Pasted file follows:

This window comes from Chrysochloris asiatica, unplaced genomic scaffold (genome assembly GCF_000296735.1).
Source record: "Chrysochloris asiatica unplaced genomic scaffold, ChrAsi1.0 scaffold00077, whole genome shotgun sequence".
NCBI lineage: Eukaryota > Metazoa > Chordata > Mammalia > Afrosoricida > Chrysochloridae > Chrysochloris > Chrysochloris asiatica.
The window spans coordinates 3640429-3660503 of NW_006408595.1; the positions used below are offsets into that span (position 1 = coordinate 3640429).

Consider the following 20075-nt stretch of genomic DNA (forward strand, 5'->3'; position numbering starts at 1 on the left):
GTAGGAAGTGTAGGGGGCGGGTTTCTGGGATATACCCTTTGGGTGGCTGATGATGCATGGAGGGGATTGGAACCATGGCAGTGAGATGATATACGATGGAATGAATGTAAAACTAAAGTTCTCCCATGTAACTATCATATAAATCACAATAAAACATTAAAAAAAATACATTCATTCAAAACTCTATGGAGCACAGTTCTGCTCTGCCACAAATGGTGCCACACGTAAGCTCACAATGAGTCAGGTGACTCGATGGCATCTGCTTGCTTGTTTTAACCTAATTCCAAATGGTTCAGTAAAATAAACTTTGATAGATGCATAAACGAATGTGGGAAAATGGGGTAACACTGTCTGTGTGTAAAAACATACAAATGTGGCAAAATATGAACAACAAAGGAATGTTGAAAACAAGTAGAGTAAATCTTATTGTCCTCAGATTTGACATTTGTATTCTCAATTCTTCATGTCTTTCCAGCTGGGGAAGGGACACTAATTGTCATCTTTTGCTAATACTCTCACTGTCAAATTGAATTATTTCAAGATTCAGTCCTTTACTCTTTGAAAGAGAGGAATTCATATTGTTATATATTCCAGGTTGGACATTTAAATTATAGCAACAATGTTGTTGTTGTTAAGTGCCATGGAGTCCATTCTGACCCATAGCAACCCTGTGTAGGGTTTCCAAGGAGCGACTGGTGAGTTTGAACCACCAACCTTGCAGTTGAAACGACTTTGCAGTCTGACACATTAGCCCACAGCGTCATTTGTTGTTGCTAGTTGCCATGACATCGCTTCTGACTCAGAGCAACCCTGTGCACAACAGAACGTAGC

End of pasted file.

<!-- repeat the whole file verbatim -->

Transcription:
This window comes from Chrysochloris asiatica, unplaced genomic scaffold (genome assembly GCF_000296735.1).
Source record: "Chrysochloris asiatica unplaced genomic scaffold, ChrAsi1.0 scaffold00077, whole genome shotgun sequence".
NCBI lineage: Eukaryota > Metazoa > Chordata > Mammalia > Afrosoricida > Chrysochloridae > Chrysochloris > Chrysochloris asiatica.
The window spans coordinates 3640429-3660503 of NW_006408595.1; the positions used below are offsets into that span (position 1 = coordinate 3640429).

Consider the following 20075-nt stretch of genomic DNA (forward strand, 5'->3'; position numbering starts at 1 on the left):
GTAGGAAGTGTAGGGGGCGGGTTTCTGGGATATACCCTTTGGGTGGCTGATGATGCATGGAGGGGATTGGAACCATGGCAGTGAGATGATATACGATGGAATGAATGTAAAACTAAAGTTCTCCCATGTAACTATCATATAAATCACAATAAAACATTAAAAAAAATACATTCATTCAAAACTCTATGGAGCACAGTTCTGCTCTGCCACAAATGGTGCCACACGTAAGCTCACAATGAGTCAGGTGACTCGATGGCATCTGCTTGCTTGTTTTAACCTAATTCCAAATGGTTCAGTAAAATAAACTTTGATAGATGCATAAACGAATGTGGGAAAATGGGGTAACACTGTCTGTGTGTAAAAACATACAAATGTGGCAAAATATGAACAACAAAGGAATGTTGAAAACAAGTAGAGTAAATCTTATTGTCCTCAGATTTGACATTTGTATTCTCAATTCTTCATGTCTTTCCAGCTGGGGAAGGGACACTAATTGTCATCTTTTGCTAATACTCTCACTGTCAAATTGAATTATTTCAAGATTCAGTCCTTTACTCTTTGAAAGAGAGGAATTCATATTGTTATATATTCCAGGTTGGACATTTAAATTATAGCAACAATGTTGTTGTTGTTAAGTGCCATGGAGTCCATTCTGACCCATAGCAACCCTGTGTAGGGTTTCCAAGGAGCGACTGGTGAGTTTGAACCACCAACCTTGCAGTTGAAACGACTTTGCAGTCTGACACATTAGCCCACAGCGTCATTTGTTGTTGCTAGTTGCCATGACATCGCTTCTGACTCAGAGCAACCCTGTGCACAACAGAACGTAGC